Petal.Width 0.246 1.326 2.026

ddply

Hadley Wickham's plyr package provides tools for splitting, applying and combining data. The function ddply is similar to the by function, but it returns a data.frame instead of a by list and maintains the column for the species.
library(plyr)
ddply(iris, "Species", function(x){
y <- subset(x, select= -Species)
apply(y, 2, mean)
})

Species Sepal.Length Sepal.Width Petal.Length Petal.Width
1 setosa 5.006 3.428 1.462 0.246
2 versicolor 5.936 2.770 4.260 1.326
3 virginica 6.588 2.974 5.552 2.026

doBy

The summaryBy function of the doBy package by Søren Højsgaard and Ulrich Halekoh has a very intuitive interface, using formulas.
library(doBy)
summaryBy(Sepal.Length + Sepal.Width + Petal.Length + Petal.Width ~ Species, data=iris, FUN=mean)

Species Sepal.Length.mean Sepal.Width.mean Petal.Length.mean Petal.Width.mean
1 setosa 5.006 3.428 1.462 0.246
2 versicolor 5.936 2.770 4.260 1.326
3 virginica 6.588 2.974 5.552 2.026

sqldf

If you are fluent in SQL, then the sqldf library by Gabor Grothendieck might be the one for you.
library(sqldf)
sqldf("select Species, avg(Sepal_Length), avg(Sepal_Width),
avg(Petal_Length), avg(Petal_Width) from iris
group by Species")

Species avg(Sepal_Length) avg(Sepal_Width) avg(Petal_Length) avg(Petal_Width)
1 setosa 5.006 3.428 1.462 0.246
2 versicolor 5.936 2.770 4.260 1.326
3 virginica 6.588 2.974 5.552 2.026

data.table

The data.table package by M Dowle, T Short and S Lianoglou is the underground rock star to me. It provides an elegant and fast way to complete our task. The statement reads in plain English from right to left: take columns 1 to 4, split them by the factor in column "Species" and calculate on the sub data (.SD) the means.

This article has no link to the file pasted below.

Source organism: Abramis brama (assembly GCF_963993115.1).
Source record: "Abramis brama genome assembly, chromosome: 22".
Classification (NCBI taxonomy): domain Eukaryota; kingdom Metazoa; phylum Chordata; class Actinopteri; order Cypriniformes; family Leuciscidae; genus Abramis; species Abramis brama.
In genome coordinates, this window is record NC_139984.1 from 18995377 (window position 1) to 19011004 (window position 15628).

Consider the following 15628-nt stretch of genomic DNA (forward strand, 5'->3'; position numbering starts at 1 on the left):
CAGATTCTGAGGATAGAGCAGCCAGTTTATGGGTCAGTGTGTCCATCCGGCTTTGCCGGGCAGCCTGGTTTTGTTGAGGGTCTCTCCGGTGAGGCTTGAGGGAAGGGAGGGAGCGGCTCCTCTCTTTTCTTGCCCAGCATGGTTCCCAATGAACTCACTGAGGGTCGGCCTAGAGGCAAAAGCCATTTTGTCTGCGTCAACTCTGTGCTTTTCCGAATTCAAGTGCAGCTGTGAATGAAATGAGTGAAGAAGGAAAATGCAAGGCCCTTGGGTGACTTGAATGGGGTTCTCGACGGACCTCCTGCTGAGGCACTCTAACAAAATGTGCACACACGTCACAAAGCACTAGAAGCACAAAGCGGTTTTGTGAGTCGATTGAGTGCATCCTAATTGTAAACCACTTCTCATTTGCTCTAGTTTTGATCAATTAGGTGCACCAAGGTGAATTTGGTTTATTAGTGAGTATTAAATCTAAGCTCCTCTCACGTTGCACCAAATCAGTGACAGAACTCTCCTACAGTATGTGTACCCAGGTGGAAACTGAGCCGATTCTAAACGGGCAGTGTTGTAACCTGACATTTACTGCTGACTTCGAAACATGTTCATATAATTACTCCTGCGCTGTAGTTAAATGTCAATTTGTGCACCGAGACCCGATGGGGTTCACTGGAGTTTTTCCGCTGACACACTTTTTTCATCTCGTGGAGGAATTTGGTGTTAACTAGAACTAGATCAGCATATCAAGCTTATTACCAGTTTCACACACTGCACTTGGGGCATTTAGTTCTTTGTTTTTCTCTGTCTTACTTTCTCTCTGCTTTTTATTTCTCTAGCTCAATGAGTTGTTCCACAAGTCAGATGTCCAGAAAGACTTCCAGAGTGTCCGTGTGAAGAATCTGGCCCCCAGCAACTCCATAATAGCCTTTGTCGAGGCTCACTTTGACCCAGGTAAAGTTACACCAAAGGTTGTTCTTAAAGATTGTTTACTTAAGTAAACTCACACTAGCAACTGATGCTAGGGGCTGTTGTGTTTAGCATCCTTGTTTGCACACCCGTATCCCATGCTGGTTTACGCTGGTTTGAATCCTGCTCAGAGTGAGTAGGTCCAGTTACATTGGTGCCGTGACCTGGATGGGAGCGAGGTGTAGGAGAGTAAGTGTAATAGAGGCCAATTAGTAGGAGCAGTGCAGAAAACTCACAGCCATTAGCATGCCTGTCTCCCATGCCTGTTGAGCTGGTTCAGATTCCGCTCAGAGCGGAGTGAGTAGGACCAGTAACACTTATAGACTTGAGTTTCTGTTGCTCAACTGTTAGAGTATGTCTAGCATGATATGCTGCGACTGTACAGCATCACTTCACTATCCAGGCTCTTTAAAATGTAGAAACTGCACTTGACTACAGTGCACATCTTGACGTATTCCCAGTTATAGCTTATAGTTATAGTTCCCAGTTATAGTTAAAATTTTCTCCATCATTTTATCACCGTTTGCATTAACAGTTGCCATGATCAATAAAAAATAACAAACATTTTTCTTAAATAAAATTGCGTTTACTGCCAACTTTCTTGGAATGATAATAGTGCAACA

library(data.table)
iris.dt <- data.table(iris)
iris.dt[,lapply(.SD,mean),by="Species",.SDcols=1:4]

Species Sepal.Length Sepal.Width Petal.Length Petal.Width
[1,] setosa 5.006 3.428 1.462 0.246
[2,] versicolor 5.936 2.770 4.260 1.326
[3,] virginica 6.588 2.974 5.552 2.026

apply

I should mention that R provides the iris data set also in an array form. The third dimension of the iris3 array holds the specie information. Therefore we can use the apply function again, we go down the third and then the second dimension to calculate the means.
apply(iris3, c(3,2), mean)

Sepal L. Sepal W. Petal L. Petal W.
Setosa 5.006 3.428 1.462 0.246
Versicolor 5.936 2.770 4.260 1.326
Virginica 6.588 2.974 5.552 2.026

Conclusion

Many roads lead to Rome, and there are endless ways of explaining how to get there. I only showed a few I know off, and I am curious to hear yours.

As a matter of courtesy I should mention the unkownR package by Matthew Dowle. It helps you to discover what you don't know that you don't know in R. Thus, it can help to build your R vocabulary.

Of course there is a key difference between R and English. R tells me right away when I make a mistake. Human readers are far more forgivable, but please do point out to me where I made mistakes. I am still hopeful that I can improve, but I need your help.

R code

The R code of the examples is available on github.

To leave a comment for the author, please follow the link and comment on his blog: mages' blog.